THE red carpet rolled out for PM Narendra Modi during his visit to Washington last month is not just a US signal to the world that India is its key partner in the 21st century. The White House gave its long-awaited nod for the GE F-414 fighter jet engines with 80 per cent transfer of technology (ToT) for use in India’s Tejas-2 fighter aircraft and the sale of the lethal 31 MQ-9B long-endurance drones.
But even then, there is cautious optimism in the Indian establishment about the much-acclaimed F-414 jet engines. These could still be subjected to a sudden cancellation — as India’s past experience has shown — if the US Congress enacts a legislation tomorrow to stall or cancel it. This was one major reason for the long delays in the production of the Indian-made light combat aircraft (LCA) Mark-I fighter jets.
The Americans are still seen to be transactional in their approach, whereas the French offers to India show that Paris wants to be a partner in India’s growth story, apart from publicly parading Indian troops at its Bastille Day parade on the Champs Elysees, with PM Modi as the guest of honour to mark 25 years of the Indo-French strategic partnership. The French have chosen to go one step further than the US.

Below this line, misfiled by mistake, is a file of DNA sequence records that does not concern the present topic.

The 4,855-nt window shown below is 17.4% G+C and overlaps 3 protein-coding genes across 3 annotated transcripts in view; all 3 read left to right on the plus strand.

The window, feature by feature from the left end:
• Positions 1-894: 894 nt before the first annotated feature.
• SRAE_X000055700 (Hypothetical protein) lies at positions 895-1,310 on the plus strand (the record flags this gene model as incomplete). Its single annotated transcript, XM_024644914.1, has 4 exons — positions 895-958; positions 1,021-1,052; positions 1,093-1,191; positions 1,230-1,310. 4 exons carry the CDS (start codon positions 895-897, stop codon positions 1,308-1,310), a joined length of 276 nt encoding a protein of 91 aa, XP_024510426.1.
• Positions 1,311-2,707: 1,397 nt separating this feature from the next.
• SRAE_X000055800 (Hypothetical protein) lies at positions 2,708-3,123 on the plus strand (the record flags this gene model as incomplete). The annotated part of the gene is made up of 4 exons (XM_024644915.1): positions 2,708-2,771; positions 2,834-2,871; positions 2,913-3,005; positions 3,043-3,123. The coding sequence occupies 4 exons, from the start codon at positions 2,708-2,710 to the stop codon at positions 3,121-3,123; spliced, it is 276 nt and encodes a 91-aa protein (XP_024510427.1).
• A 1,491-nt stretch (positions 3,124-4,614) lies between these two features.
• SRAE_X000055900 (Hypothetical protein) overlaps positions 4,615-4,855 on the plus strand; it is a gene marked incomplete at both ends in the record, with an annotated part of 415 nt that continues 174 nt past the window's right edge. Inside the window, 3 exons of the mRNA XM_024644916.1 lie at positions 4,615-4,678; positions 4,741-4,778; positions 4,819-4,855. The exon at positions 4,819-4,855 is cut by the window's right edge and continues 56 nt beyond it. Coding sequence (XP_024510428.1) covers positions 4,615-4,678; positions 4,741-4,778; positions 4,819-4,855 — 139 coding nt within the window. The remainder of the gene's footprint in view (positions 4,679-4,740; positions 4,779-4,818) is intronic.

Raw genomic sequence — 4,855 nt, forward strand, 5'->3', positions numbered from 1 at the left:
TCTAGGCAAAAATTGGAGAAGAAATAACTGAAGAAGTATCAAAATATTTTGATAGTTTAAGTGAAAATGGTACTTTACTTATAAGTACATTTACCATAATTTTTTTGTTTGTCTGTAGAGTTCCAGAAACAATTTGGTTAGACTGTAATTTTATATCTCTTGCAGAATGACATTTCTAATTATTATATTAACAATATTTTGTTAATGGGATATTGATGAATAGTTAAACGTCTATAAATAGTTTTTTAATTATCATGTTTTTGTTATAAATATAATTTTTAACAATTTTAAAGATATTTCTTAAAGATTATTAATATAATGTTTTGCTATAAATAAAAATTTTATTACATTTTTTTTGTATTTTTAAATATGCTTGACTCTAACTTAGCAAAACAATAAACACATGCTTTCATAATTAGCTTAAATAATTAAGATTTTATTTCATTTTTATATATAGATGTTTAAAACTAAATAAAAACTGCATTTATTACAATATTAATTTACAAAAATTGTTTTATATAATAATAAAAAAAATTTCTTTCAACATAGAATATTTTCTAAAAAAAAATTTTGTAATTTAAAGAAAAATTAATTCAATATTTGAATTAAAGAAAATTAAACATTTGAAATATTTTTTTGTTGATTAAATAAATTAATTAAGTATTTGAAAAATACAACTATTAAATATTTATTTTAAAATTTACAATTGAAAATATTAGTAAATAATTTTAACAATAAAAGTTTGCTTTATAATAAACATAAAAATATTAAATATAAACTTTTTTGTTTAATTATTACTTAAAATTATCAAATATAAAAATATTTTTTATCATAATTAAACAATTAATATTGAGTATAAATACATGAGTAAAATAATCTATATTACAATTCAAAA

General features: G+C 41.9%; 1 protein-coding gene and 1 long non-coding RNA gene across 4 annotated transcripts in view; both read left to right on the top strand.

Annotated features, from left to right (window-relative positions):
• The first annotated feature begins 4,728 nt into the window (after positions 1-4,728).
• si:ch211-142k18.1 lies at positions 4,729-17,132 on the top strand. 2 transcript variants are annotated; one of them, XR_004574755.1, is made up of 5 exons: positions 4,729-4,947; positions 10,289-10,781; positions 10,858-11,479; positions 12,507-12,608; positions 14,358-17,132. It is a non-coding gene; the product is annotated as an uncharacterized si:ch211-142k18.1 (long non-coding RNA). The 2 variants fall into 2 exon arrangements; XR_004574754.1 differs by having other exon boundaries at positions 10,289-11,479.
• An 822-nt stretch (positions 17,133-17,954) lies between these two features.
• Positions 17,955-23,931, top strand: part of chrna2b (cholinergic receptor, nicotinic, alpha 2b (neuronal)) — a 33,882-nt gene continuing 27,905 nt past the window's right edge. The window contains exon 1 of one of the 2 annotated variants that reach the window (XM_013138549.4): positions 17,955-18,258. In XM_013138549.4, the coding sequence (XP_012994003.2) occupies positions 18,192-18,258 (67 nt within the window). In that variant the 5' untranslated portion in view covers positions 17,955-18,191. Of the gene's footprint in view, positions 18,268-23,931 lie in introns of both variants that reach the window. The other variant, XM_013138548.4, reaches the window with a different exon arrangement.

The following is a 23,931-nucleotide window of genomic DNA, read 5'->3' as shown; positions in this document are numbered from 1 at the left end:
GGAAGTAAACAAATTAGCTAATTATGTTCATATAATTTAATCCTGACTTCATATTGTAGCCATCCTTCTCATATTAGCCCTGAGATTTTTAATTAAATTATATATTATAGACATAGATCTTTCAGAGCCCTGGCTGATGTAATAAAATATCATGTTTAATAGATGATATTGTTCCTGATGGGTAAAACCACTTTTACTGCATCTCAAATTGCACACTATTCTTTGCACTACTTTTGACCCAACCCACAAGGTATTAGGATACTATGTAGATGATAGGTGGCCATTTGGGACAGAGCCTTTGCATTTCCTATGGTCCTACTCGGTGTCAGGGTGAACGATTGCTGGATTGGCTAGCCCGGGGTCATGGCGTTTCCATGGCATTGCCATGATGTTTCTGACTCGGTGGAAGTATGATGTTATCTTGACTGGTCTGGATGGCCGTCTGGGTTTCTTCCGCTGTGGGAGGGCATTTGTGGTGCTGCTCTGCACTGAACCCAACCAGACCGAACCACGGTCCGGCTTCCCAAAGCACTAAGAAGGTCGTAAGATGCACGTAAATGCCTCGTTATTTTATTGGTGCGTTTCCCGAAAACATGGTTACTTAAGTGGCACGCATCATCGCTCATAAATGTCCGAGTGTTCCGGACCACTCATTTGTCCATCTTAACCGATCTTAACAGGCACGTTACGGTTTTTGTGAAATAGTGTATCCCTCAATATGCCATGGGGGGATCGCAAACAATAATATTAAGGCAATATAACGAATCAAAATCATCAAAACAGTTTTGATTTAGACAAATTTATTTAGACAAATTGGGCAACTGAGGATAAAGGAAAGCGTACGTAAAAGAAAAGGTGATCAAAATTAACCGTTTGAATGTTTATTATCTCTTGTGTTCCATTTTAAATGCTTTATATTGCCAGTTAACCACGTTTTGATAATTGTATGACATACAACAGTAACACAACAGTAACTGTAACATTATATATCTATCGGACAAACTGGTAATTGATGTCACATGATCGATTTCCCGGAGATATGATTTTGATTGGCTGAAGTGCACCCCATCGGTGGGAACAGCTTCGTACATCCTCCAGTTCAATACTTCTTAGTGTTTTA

They have offered 100 per cent ToT to co-develop a new fighter jet, 110kN, plus a high-thrust engine to power the AMCA (Advanced Medium Combat Aircraft) fifth-generation stealth aircraft for the Indian Air Force. India has been in talks for years with some global firms to make a futuristic fifth-generation fighter jet for the IAF, but the French offer, in strategic terms, is a big first for India’s Defence Research and Development Organisation (DRDO). Moreover, this could eventually lead even to the export of these fighter jets jointly made in India with French aerospace major Safran. Additionally, France will support India’s quest for a heavy lift helicopter with a Safran engine to make 13-tonne helicopters that would replace the Russian warhorses, the ageing Mi-17s, in a decade to support combat air operations and logistics.